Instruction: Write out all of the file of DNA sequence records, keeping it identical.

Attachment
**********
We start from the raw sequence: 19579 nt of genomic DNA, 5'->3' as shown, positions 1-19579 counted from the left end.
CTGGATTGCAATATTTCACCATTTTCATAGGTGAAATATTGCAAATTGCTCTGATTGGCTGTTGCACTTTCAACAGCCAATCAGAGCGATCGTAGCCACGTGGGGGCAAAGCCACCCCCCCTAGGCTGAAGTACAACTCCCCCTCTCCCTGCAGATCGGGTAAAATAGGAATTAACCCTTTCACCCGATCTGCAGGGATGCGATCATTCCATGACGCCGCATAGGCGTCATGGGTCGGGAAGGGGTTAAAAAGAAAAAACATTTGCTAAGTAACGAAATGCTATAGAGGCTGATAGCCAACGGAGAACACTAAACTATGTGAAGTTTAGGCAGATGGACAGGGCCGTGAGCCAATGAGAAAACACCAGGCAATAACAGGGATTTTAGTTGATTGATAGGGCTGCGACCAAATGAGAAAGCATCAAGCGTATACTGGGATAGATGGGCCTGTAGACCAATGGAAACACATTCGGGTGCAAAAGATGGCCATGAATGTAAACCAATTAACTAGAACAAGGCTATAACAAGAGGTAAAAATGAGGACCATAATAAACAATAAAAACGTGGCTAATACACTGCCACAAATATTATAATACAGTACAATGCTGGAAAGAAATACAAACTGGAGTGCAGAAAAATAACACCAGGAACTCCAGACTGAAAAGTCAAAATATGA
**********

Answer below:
We start from the raw sequence: 19579 nt of genomic DNA, 5'->3' as shown, positions 1-19579 counted from the left end.
CTGGATTGCAATATTTCACCATTTTCATAGGTGAAATATTGCAAATTGCTCTGATTGGCTGTTGCACTTTCAACAGCCAATCAGAGCGATCGTAGCCACGTGGGGGCAAAGCCACCCCCCCTAGGCTGAAGTACAACTCCCCCTCTCCCTGCAGATCGGGTAAAATAGGAATTAACCCTTTCACCCGATCTGCAGGGATGCGATCATTCCATGACGCCGCATAGGCGTCATGGGTCGGGAAGGGGTTAAAAAGAAAAAACATTTGCTAAGTAACGAAATGCTATAGAGGCTGATAGCCAACGGAGAACACTAAACTATGTGAAGTTTAGGCAGATGGACAGGGCCGTGAGCCAATGAGAAAACACCAGGCAATAACAGGGATTTTAGTTGATTGATAGGGCTGCGACCAAATGAGAAAGCATCAAGCGTATACTGGGATAGATGGGCCTGTAGACCAATGGAAACACATTCGGGTGCAAAAGATGGCCATGAATGTAAACCAATTAACTAGAACAAGGCTATAACAAGAGGTAAAAATGAGGACCATAATAAACAATAAAAACGTGGCTAATACACTGCCACAAATATTATAATACAGTACAATGCTGGAAAGAAATACAAACTGGAGTGCAGAAAAATAACACCAGGAACTCCAGACTGAAAAGTCAAAATATGA